Head And Shoulders Pattern Signals A Move Lower

By Cory Mitchell | Updated September 02, 2014 AAA

These four stocks are very close to completing head and shoulder patterns. A head and shoulders is a topping pattern, which indicates the uptrend is likely already in reversal mode and about to head even lower. When these pattern complete (break the bottom of the pattern) bulls should tread carefully and bears can seize shorting opportunities.

Capital One Financial (NYSE:COF) was moving aggressively higher to end off 2013, but has fallen well of the high in 2014. The price made similar lows near $68 over the last several months, and if that level is broken the head and shoulders pattern will complete. A drop below $67.80 signals the short entry. The stop is placed near $73.50, which is just above the right shoulder (currently). The total height of the pattern is approximately $10; this is subtracted from the breakout price to provide a target of $78 (rounded).

Newfield Exploration (NYSE:NFX) has been in a multi-year downtrend, but in late 2013 staged a rally that could have turned things around. Instead, the stock has given back nearly all the gains and is in danger of breaking lower. $22.70 is where the price bottomed in August and December, so if that level is breached it will complete the head and shoulders pattern. Sell on a move below $22.70, with a stop near $27 which is above the right shoulder (currently). This is a large pattern and indicates an approximate target of $14. That target may be too ambitious though; the price has been predominantly in a big range since mid-2012, so a shorter-term target near the low of $19.50 is likely a better spot to take some profit. If the price breaks lower then the $14 target becomes more reasonable. Aggressive traders can enter a short position earlier if the price breaks below the recent swing low at $23.50.

With Darling International (NYSE:DAR) the head and shoulders pattern is more complex, and could be viewed different ways by different traders. If this pattern was noticed in December traders would have already gone short as the price dropped below the pullback lows ("armpits") near $20. That ended up being a false breakout, although if those traders had placed stops above the right shoulder they are still short. The price created a second slightly lower right shoulder, and the moved lower to find support at $19. Entering short near $20 is one possibility, while waiting for a break below $19 is another. In either case the stop is just above the second right shoulder--approximately $21.75. Target is $16 to $15. With one false break to the downside already this pattern isn't clear cut, although overall the price is making lower highs indicating the price is under downward pressure.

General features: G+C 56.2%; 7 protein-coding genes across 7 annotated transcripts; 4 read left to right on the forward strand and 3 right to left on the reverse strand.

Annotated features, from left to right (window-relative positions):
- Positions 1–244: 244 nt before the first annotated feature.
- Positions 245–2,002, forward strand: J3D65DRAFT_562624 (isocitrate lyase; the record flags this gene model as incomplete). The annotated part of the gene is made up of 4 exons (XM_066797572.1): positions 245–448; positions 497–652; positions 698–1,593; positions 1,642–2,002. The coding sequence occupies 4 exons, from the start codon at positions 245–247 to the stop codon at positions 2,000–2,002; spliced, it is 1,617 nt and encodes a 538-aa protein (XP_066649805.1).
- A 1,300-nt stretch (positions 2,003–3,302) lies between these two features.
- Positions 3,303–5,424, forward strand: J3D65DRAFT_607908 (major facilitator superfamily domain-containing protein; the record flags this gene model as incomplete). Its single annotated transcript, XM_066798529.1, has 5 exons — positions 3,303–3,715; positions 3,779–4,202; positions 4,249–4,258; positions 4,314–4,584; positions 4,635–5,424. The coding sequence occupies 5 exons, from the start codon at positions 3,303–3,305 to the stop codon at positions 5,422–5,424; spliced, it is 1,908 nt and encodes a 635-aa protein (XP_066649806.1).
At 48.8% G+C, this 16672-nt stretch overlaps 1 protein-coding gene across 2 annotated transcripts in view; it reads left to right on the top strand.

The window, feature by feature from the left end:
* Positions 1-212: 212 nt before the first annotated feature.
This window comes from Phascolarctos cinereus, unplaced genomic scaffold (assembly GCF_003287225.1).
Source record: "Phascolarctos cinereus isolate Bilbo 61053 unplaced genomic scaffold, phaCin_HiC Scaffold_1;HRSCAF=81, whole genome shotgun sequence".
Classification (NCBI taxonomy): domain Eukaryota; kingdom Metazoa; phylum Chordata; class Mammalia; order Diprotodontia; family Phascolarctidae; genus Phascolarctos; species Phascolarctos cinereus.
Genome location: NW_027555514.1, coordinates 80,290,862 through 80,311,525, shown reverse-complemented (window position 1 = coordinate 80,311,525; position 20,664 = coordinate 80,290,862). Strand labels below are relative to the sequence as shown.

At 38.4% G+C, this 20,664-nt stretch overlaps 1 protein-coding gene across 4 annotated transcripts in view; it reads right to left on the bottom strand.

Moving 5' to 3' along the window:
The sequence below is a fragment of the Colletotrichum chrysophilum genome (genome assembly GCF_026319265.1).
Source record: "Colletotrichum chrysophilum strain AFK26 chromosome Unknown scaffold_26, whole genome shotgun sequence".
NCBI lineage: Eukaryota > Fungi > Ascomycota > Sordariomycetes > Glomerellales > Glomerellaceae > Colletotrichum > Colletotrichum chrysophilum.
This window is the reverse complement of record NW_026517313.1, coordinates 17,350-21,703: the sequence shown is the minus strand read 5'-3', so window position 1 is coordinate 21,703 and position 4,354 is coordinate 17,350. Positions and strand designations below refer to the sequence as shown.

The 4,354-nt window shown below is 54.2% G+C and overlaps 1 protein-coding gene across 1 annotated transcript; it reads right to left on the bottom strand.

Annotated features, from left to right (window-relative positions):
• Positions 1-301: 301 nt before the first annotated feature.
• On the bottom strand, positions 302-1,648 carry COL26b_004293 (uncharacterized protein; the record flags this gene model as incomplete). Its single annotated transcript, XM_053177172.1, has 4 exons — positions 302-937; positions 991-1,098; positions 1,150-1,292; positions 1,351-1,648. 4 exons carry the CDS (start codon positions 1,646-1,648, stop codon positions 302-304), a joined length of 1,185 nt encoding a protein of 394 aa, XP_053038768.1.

Whole Foods Market (Nasdaq:WFM) is also a larger and subjective head and shoulders pattern. In December it appeared a head and shoulders was complete when the price broke below $56 (diagonal line) after an initial right shoulder. Before reaching the target the price bounced again, creating a second right shoulder. If the price breaks back below $50 selling is likely to resume. A stop can be placed above $56.50, and the overall downside target is $35. The price has been making lower highs since November indicating the trend is currently down, but $50 has also held as support on multiple occasions.

The Bottom Line

The right hand side of the head and shoulders pattern is the real story. It shows the price couldn't make a new high, and instead created a lower high and a lower low. Prices can move in complex ways though, therefore, the pattern doesn't always indicate a reversal. Two of the stocks show the head and shoulders drawn in different ways, so there is often more than one way to trade the pattern and it can be subjective. Risk is capped with a stop loss, and trades are only taken if the profit potential exceeds the risk by at least 1.5 to 1.0. For example, if the risking $1 per share, the profit target should produce a profit of greater than $1.50 per share.

Disclosure - At the time of writing, the author did not own shares of any company mentioned in this article.

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